Basilica of Septimius Severus

What were some of his notable achievements?

By establishing the Severan dynasty in 193, which came after the tumultuous Year of the Five Emperors, Septimius Severus helped ensure a smooth transition of power as well the needed political stability.

He introduced a host of military reforms that were aimed at strengthening the army’s loyalty and effectiveness. The led to a more powerful and professional military force that could wage war against the Parthian Empire.

invested heavily in the restoration and beautification of Rome. He repaired numerous public buildings and constructed new structures, including the famous Arch of Septimius Severus in the Roman Forum.

In 208 AD, Septimius Severus, together with his sons Caracalla and Geta, commanded a military campaign in Roman Britain with the objective of asserting Roman authority over the regions not yet under their control.

The Arch of Septimius Severus at Leptis Magna

African-born Roman Emperor Septimius Severus is credited with establishing the Severan dynasty (193-235 A.D.). The Arch of Septimius Severus at Leptis Magna in present-day Libya.

How did Emperor Septimius Severus keep Rome stable?

By March 197, Septimius Severus had gotten rid of all his political rivals, including Decimus Clodius Albinus, his rival in Britian, he proceeded to embark on a military campaign in the east.

In those campaigns, he successfully annexed large parts of the north of Mesopotamia. Upon his return, he introduced a number of military and administrative reforms. For example, he increased the wages of his troops in order to secure their unquestionable loyalty and commitment.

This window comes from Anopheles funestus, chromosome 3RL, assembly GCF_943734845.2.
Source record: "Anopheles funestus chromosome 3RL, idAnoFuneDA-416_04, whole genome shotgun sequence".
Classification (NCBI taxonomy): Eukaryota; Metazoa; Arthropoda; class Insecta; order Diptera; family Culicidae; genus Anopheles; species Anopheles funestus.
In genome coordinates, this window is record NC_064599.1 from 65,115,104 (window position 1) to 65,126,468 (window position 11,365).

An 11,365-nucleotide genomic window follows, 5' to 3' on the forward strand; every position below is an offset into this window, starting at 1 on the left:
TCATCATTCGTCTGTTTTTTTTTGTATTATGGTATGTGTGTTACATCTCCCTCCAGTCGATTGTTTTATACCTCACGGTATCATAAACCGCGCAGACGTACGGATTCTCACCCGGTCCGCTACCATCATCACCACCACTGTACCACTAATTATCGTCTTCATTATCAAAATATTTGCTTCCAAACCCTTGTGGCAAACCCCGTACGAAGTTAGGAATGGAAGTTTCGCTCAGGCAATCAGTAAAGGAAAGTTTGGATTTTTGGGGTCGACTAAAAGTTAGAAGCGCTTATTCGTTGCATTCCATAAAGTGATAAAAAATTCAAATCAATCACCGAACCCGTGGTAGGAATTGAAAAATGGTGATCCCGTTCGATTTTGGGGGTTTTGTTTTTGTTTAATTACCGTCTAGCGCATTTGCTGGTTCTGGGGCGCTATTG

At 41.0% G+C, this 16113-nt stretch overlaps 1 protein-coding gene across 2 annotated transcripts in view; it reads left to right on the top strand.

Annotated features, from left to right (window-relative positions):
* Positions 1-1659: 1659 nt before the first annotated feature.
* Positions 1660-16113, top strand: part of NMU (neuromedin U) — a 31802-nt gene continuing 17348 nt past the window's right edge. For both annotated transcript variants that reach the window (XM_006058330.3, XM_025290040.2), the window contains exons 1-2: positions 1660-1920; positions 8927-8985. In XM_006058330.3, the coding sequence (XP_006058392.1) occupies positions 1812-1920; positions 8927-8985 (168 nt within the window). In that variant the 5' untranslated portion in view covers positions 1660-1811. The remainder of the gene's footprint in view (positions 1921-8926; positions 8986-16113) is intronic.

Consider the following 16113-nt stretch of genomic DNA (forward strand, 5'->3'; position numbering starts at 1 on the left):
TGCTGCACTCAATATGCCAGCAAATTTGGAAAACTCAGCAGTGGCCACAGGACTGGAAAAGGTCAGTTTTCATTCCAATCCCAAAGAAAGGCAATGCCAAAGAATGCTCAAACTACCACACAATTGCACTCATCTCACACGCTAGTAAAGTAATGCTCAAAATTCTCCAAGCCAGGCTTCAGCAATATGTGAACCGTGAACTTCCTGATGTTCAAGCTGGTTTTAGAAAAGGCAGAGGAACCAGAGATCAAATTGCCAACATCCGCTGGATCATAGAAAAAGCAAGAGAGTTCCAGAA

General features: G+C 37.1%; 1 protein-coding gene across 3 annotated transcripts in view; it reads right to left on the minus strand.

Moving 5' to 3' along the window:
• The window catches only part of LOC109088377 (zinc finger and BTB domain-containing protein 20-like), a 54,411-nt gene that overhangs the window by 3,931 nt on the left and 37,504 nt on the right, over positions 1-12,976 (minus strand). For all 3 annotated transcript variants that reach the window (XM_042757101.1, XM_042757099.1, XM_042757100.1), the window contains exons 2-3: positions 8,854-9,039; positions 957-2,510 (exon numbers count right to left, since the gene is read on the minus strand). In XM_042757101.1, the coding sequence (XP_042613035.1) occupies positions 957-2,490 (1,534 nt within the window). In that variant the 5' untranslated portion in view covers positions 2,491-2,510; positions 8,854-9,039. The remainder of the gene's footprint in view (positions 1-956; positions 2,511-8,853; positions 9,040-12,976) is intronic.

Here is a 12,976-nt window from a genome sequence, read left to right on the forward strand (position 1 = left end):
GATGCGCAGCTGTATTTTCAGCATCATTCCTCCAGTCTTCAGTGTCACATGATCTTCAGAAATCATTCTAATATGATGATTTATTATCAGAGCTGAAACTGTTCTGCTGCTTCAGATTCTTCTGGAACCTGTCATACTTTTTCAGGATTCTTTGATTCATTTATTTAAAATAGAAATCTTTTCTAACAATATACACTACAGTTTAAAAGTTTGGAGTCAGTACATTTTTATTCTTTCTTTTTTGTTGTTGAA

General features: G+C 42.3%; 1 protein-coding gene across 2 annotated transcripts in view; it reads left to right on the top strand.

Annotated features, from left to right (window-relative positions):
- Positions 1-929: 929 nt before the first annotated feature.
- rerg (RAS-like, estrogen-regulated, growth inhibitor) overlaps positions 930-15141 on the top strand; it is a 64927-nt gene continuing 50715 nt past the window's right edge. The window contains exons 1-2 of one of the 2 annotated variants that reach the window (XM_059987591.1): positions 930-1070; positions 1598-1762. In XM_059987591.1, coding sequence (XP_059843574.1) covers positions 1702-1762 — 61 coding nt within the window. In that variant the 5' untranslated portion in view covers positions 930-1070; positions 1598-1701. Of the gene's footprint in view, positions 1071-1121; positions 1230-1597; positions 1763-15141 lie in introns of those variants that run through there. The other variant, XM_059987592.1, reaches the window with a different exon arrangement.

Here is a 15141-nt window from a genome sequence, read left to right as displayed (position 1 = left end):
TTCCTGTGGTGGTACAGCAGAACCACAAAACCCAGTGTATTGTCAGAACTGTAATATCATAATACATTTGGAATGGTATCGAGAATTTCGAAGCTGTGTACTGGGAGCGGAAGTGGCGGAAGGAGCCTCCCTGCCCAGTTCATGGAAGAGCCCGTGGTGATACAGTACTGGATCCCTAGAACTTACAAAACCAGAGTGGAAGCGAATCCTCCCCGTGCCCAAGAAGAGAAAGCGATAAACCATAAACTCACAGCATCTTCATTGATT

Realizing that generals that had under their control huge numbers of legions posed a significant threat to his reign, he reduced the number of legions under his general’s control.

He also took a number of steps that sidelined the Roman Senate. For example, many of his government officials were picked from the equestrian order and not the senatorial rank.

How did he die?

Septimius Severus died on February 4, 211 AD, in Eboracum (modern-day York), Britain. In the later years of his reign, he suffered from various health issues, including gout and a severe illness. Despite his declining health, he embarked on a military campaign in Britain to consolidate Roman control over the region.

Who succeeded him?

Following his death, his sons Caracalla and Geta initially ruled as co-emperors. However, their relationship was fraught with animosity and power struggles, which eventually led to Geta’s assassination by Caracalla.

Except for the brief rule of Marcus Opellius Macrinus from 217 to 218 AD, the descendants of Septimius Severus maintained their hold on power until 235 AD.

Dynastic aureus of Septimius Severus and his family, minted in 202. The reverse of the gold coin features the portraits of Geta (right), Julia Domna (centre) and Caracalla (left).

Septimius Severus: Quick Facts

Busts of Septimius Severus

Busts of Septimius Severus at the Glyptothek museum in Munich, Germany

Born: Lucius Septimius Severus

Date of birth: 11 April 145

Place of birth: Leptis Magna, Roman Province of Africa

Died: 4 February 211

Place of death: Eboracum, Roman Britain (present-day York, England)

Aged: 65

Parents: Fulvia Pia and Publius Septimius Geta

Spouses: Paccia Marciana, Julia Domna

Children: Caracalla, Geta

Dynasty: Severan

Predecessor: Marcus Didius Julianus

Successors: Caracalla and Geta

Best known for: Founding the Severan dynasty in A.D. 193

Julia Domna (c. 160-217 AD) – wife of Roman Emperor Septimius Severus. She was the mother of Roman emperors Caracalla and Geta.